This week we read the parsha of Tzav (command). “Tzav es Aharon v’es banav laimore zos toras ha’olah (command Aharon and his sons, telling them the instructions for the `oleh’ sacrifice) [6:2].” Hashem usually instructed Moshe to tell others the law. Why, in this instance, was Moshe instructed to command them?
Rashi quotes the opinion of Rav Shimon that the Torah needs to urge us when the command involves a loss of money. The ‘oleh’ sacrifice was kalil (totally consumed by the flames of the altar). Unlike other sacrifices where the owners and/or the kohanim would receive a portion for their own personal consumption, the `oleh’ was kalil. No edible portions were distributed. The Torah, therefore, needed to bolster this mitzvah with “tzav” – Moshe commanded.
At first glance this would seem to be unnecessary. The oleh was brought voluntarily by a person wanting to draw close to Hashem. He would go to the Temple, the place where Hashem’s presence tangibly rested, and offer this sacrifice. The kohanim were people who spiritually represented the rest of the nation. They served at this spiritual center of the world. True, neither the owners nor the Kohanim received a portion of meat, but could it be that such people would need this extra urging simply because they wouldn’t walk away with a few hamburgers?!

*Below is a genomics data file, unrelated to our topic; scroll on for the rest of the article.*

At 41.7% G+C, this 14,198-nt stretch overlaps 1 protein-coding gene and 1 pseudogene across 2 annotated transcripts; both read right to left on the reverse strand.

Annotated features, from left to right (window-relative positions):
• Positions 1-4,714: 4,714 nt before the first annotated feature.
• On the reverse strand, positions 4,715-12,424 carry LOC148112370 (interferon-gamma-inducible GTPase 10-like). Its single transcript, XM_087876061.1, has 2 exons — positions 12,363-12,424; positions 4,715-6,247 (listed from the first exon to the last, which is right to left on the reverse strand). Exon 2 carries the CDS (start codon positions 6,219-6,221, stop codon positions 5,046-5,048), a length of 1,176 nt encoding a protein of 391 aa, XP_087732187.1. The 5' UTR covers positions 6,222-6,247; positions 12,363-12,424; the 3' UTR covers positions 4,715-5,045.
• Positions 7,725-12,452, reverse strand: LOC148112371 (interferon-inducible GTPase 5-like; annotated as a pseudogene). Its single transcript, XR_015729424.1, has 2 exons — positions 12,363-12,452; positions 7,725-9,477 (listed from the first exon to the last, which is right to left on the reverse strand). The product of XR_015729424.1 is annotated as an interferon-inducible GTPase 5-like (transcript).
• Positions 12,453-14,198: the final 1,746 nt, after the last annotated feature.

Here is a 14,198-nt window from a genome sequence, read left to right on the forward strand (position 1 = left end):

The Divrei Yisroel brings the Medrash to explain this difficulty. The yetzer harah (evil inclination) challenges a person when he’s about to donate to charity: “Why are you spending your money on strangers and not on your own children?” We need the extra urging to counterbalance that claim. While we might be willing to spend money on many different things, when it comes to mitzvah matters, we’re not quite so willing. We know that the mitzvos are our only ticket to eternity, we know that we can’t take our money `with us’, yet we still have a hard time translating those realizations into actions.
Even if we do spend a fair amount of money on mitzvos, we have to honestly assess if we are truly acting in accordance with our beliefs. Rav Sholom Schwadron zt”l would tell the following story about Rav Levi Yitzchak, the Berditchiver Rav. (Found in “Around the Maggid’s Table”.) It offers a sharp insight into the way that our actions are assessed.